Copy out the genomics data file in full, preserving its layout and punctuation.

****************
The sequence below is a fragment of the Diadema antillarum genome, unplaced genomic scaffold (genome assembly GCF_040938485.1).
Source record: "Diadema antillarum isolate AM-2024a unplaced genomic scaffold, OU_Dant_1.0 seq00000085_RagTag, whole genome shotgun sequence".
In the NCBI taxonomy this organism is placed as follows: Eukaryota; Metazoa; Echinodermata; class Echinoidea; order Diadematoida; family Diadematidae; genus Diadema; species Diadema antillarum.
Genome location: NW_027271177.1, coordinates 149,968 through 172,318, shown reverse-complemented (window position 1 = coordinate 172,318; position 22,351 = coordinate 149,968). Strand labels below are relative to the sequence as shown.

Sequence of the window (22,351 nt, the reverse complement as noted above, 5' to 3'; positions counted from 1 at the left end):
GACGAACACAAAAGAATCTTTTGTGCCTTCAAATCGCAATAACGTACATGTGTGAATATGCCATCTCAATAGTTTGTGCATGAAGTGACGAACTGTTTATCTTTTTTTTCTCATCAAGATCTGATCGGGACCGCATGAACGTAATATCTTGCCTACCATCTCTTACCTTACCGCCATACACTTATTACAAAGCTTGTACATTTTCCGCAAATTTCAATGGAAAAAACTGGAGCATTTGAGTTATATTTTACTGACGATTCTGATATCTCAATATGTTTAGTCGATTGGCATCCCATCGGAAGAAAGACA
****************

The sequence below is a fragment of the Diadema antillarum genome, unplaced genomic scaffold (genome assembly GCF_040938485.1).
Source record: "Diadema antillarum isolate AM-2024a unplaced genomic scaffold, OU_Dant_1.0 seq00000085_RagTag, whole genome shotgun sequence".
In the NCBI taxonomy this organism is placed as follows: Eukaryota; Metazoa; Echinodermata; class Echinoidea; order Diadematoida; family Diadematidae; genus Diadema; species Diadema antillarum.
Genome location: NW_027271177.1, coordinates 149,968 through 172,318, shown reverse-complemented (window position 1 = coordinate 172,318; position 22,351 = coordinate 149,968). Strand labels below are relative to the sequence as shown.

Sequence of the window (22,351 nt, the reverse complement as noted above, 5' to 3'; positions counted from 1 at the left end):
GACGAACACAAAAGAATCTTTTGTGCCTTCAAATCGCAATAACGTACATGTGTGAATATGCCATCTCAATAGTTTGTGCATGAAGTGACGAACTGTTTATCTTTTTTTTCTCATCAAGATCTGATCGGGACCGCATGAACGTAATATCTTGCCTACCATCTCTTACCTTACCGCCATACACTTATTACAAAGCTTGTACATTTTCCGCAAATTTCAATGGAAAAAACTGGAGCATTTGAGTTATATTTTACTGACGATTCTGATATCTCAATATGTTTAGTCGATTGGCATCCCATCGGAAGAAAGACA